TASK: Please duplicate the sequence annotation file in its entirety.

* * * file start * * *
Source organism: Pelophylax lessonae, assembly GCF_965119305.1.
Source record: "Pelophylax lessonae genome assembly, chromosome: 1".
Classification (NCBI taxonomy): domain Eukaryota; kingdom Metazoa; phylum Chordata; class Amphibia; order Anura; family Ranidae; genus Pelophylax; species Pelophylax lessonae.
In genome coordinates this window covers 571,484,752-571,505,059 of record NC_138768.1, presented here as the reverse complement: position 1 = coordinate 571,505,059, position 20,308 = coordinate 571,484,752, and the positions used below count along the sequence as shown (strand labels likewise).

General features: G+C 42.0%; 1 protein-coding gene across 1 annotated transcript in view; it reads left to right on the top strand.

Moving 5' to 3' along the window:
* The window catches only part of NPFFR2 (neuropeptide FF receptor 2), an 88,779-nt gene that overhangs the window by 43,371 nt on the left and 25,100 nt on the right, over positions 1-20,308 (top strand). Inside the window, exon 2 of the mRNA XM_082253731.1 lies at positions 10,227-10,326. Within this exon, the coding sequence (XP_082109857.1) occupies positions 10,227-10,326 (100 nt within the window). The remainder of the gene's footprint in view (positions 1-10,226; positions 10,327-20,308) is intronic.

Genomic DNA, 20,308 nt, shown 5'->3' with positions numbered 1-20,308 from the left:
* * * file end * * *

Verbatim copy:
Source organism: Pelophylax lessonae, assembly GCF_965119305.1.
Source record: "Pelophylax lessonae genome assembly, chromosome: 1".
Classification (NCBI taxonomy): domain Eukaryota; kingdom Metazoa; phylum Chordata; class Amphibia; order Anura; family Ranidae; genus Pelophylax; species Pelophylax lessonae.
In genome coordinates this window covers 571,484,752-571,505,059 of record NC_138768.1, presented here as the reverse complement: position 1 = coordinate 571,505,059, position 20,308 = coordinate 571,484,752, and the positions used below count along the sequence as shown (strand labels likewise).

General features: G+C 42.0%; 1 protein-coding gene across 1 annotated transcript in view; it reads left to right on the top strand.

Moving 5' to 3' along the window:
* The window catches only part of NPFFR2 (neuropeptide FF receptor 2), an 88,779-nt gene that overhangs the window by 43,371 nt on the left and 25,100 nt on the right, over positions 1-20,308 (top strand). Inside the window, exon 2 of the mRNA XM_082253731.1 lies at positions 10,227-10,326. Within this exon, the coding sequence (XP_082109857.1) occupies positions 10,227-10,326 (100 nt within the window). The remainder of the gene's footprint in view (positions 1-10,226; positions 10,327-20,308) is intronic.

Genomic DNA, 20,308 nt, shown 5'->3' with positions numbered 1-20,308 from the left: